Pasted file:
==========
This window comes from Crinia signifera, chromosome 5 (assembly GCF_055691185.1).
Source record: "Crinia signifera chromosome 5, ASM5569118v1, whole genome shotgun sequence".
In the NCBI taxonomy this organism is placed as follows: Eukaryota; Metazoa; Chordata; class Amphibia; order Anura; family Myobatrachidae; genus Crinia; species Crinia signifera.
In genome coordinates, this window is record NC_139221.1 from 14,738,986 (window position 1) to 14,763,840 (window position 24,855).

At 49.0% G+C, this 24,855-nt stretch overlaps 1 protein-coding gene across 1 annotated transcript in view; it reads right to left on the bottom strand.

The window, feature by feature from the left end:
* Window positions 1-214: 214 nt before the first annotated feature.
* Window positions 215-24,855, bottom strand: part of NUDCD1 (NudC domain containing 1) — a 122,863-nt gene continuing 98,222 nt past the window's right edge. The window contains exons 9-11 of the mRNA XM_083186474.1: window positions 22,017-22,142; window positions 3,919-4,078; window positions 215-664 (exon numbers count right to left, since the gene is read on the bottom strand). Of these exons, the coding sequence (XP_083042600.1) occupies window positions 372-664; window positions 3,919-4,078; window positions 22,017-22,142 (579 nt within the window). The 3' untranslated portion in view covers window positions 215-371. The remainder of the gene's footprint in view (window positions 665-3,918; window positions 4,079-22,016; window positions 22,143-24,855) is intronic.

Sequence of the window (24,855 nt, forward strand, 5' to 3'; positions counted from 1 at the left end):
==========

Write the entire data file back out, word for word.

This window comes from Crinia signifera, chromosome 5 (assembly GCF_055691185.1).
Source record: "Crinia signifera chromosome 5, ASM5569118v1, whole genome shotgun sequence".
In the NCBI taxonomy this organism is placed as follows: Eukaryota; Metazoa; Chordata; class Amphibia; order Anura; family Myobatrachidae; genus Crinia; species Crinia signifera.
In genome coordinates, this window is record NC_139221.1 from 14,738,986 (window position 1) to 14,763,840 (window position 24,855).

At 49.0% G+C, this 24,855-nt stretch overlaps 1 protein-coding gene across 1 annotated transcript in view; it reads right to left on the bottom strand.

The window, feature by feature from the left end:
* Window positions 1-214: 214 nt before the first annotated feature.
* Window positions 215-24,855, bottom strand: part of NUDCD1 (NudC domain containing 1) — a 122,863-nt gene continuing 98,222 nt past the window's right edge. The window contains exons 9-11 of the mRNA XM_083186474.1: window positions 22,017-22,142; window positions 3,919-4,078; window positions 215-664 (exon numbers count right to left, since the gene is read on the bottom strand). Of these exons, the coding sequence (XP_083042600.1) occupies window positions 372-664; window positions 3,919-4,078; window positions 22,017-22,142 (579 nt within the window). The 3' untranslated portion in view covers window positions 215-371. The remainder of the gene's footprint in view (window positions 665-3,918; window positions 4,079-22,016; window positions 22,143-24,855) is intronic.

Sequence of the window (24,855 nt, forward strand, 5' to 3'; positions counted from 1 at the left end):